Having a garden means you have a tremendous amount of patience. How else can you explain the process of waiting for the right time to put seeds in the ground, waiting for them to germinate, waiting for the plant to mature; wait, wait, hurry up and wait. Participating in this process also makes you an optimist. Gardeners are always looking ahead to the harvest, convinced that they will be blessed with an abundance.
Composting is a vital part of gardening. It enriches the soil and replaces what is removed every time we harvest food from the beds. As a gardener, I cannot imagine not having a few piles aging for future use. One important rule of composting is not adding seeds unless you want those seeds to sprout and grow in your garden. We do our best to follow this rule and I always compost weed plants in a pile by themselves. Usually, the only seeds that make it into the compost are from foods we eat or grow.
My love affair with cherry tomatoes falls into this category. As a devoted salad eater, I always have cherry tomatoes on hand and when they are not ripening in my garden, I pick up the little plastic containers from the store. My favorite pick is the miniature heirloom tomatoes from Trader Joe’s. A rainbow of color ranging from green to yellow and orange to brown, these beauties actually taste like tomatoes when compared to the large ones. Sadly, I usually end up with more than I can eat and some end up taking a trip out to the compost pile.
As a result, we have an endless stream of tomato seeds germinating in our compost piles. We always let a few of them grow and because we never know what they are, we generally call them surprise tomatoes. This year, we had quite the haul: miniature plums, red cherries, full sized plums and brown kumatos. As the frost approached, we made the decision to pick as many as we could. Actually, the first real frost came late here, and on November 20th, we finally had the full freeze to kill the vines.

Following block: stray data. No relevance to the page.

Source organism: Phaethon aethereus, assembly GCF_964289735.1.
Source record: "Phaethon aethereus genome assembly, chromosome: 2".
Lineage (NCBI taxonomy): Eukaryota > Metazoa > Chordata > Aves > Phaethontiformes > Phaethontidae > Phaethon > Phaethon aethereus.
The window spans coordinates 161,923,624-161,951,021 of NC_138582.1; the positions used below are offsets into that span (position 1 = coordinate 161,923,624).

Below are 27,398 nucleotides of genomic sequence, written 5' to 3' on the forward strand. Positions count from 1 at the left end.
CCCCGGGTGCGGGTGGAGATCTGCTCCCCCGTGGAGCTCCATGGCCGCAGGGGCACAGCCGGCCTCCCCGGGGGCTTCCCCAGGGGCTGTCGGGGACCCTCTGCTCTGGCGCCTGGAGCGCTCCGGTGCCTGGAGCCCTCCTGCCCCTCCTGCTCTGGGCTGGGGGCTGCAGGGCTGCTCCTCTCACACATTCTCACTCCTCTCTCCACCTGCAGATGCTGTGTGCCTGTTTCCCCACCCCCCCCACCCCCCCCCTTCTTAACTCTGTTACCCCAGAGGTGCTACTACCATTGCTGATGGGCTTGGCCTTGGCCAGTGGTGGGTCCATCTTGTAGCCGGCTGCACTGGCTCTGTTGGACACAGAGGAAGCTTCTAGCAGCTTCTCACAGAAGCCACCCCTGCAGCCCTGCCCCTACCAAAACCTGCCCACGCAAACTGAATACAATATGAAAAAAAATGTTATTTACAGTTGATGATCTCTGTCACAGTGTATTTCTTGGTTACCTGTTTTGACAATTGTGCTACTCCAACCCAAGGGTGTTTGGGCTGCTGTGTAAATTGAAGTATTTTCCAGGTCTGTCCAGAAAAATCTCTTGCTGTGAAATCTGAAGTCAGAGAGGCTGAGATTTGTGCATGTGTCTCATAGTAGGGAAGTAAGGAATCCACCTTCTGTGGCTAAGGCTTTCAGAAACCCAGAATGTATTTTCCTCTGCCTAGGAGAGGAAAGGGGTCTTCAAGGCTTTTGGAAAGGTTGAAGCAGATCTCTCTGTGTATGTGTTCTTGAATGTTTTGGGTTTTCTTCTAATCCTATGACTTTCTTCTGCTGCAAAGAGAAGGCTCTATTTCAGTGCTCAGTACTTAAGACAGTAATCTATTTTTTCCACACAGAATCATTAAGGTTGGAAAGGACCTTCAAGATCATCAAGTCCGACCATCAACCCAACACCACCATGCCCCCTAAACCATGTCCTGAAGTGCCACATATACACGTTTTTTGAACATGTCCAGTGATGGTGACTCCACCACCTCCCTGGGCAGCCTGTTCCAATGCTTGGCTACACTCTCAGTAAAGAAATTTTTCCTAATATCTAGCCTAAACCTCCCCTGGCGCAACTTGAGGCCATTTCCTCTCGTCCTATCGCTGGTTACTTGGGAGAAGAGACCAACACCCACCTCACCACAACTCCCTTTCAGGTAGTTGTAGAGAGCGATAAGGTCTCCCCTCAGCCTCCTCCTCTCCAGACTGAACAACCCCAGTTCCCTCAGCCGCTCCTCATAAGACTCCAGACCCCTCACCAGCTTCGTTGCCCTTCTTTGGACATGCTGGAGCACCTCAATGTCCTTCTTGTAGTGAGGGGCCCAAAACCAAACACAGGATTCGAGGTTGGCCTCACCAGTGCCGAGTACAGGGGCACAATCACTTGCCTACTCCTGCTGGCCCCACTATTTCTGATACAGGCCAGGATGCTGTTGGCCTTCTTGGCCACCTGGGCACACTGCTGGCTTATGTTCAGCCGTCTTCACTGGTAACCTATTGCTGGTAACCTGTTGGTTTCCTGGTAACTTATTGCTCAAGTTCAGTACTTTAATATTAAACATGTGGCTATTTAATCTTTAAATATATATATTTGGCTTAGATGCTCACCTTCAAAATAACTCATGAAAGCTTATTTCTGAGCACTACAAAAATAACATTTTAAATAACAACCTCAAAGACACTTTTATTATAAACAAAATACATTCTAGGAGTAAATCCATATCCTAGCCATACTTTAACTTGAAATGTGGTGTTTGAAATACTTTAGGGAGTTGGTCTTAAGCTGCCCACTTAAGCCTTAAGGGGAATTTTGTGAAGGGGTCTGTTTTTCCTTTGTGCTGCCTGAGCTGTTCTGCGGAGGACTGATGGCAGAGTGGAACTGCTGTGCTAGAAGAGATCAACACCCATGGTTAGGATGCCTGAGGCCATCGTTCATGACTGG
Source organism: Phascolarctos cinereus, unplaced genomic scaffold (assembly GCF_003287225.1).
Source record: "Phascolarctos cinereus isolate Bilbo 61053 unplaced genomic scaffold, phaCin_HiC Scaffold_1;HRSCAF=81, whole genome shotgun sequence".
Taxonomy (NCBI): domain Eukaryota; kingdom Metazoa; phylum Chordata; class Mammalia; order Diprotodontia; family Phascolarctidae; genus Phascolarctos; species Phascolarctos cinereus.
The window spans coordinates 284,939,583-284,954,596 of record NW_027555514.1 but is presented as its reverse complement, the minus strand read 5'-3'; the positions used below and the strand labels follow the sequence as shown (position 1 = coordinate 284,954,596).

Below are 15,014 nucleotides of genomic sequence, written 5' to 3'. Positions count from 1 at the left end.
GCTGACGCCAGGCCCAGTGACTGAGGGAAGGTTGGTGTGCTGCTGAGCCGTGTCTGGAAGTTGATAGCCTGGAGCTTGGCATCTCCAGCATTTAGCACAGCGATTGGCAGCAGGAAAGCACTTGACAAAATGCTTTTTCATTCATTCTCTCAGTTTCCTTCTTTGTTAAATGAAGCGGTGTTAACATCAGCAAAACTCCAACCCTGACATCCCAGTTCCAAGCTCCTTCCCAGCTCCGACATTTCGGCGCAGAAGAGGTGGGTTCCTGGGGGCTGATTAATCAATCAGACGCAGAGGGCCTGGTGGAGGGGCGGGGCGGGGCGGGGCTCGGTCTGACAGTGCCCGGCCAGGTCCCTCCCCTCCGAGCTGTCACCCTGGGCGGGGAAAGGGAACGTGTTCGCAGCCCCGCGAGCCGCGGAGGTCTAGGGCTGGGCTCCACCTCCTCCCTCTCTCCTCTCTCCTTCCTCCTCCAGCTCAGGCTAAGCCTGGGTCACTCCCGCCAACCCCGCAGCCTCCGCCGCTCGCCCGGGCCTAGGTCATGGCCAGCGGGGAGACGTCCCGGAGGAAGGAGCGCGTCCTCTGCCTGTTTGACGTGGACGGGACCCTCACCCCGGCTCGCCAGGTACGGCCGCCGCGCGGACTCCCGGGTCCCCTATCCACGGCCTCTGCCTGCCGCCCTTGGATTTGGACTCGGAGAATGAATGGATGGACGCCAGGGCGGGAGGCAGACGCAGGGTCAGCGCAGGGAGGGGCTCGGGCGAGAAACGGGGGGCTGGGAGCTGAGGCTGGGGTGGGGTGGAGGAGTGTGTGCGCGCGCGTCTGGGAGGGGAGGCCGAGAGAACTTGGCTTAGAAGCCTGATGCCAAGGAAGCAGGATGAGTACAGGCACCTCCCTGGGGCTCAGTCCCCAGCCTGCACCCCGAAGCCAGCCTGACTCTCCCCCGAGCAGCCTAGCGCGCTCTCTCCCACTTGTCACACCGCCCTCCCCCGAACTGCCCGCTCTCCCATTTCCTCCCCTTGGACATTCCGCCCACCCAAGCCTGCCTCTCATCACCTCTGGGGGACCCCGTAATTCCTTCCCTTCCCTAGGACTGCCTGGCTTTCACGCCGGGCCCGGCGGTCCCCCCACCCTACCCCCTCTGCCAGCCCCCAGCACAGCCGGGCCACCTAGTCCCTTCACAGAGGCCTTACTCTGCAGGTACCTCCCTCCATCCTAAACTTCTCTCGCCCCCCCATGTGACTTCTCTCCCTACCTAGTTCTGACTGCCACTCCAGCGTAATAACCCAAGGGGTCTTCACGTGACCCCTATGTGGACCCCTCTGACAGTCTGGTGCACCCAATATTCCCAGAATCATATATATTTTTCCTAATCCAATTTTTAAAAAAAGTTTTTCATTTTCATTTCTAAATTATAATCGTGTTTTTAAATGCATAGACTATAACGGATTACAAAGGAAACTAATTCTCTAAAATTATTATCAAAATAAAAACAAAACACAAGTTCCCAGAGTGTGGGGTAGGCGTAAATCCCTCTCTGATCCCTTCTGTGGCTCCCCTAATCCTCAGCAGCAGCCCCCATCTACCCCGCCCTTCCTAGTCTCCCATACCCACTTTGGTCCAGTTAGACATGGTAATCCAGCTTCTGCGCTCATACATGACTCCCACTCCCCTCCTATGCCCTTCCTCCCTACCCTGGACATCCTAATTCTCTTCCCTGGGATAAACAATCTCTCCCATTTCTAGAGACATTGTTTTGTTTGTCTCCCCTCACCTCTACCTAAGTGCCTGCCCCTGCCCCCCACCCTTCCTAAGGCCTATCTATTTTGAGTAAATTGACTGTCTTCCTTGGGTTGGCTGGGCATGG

With the holidays approaching, we decided to pickle a large quantity of the cherries so that we could give them as gifts. It was a fun way to spend a Sunday in the kitchen with Darry. With this easy recipe courtesy of my good friend Melissa of Corbin in the Dell, we gathered the ingredients and supplies.
Darry is a reluctant hand model but he also likes to humor me. Here he is peeling cloves of garlic to place in each of the jars.
We picked and sorted the tomatoes by color so that we could pack each jar with a variety of colors, just like a stop light. (Sounds better than traffic light)
Each of the jars has fresh basil leaves, lemon peel, pepper corns, chili flakes and mustard seeds to flavor the pickles.
Vinegar and water are heated with salt and a little sugar and then poured over the tomatoes. The jars are topped off with a little olive oil and then heated in a waterbath to seal them. Ours are ready to go and we are hoping that we have enough for everyone on our gift list!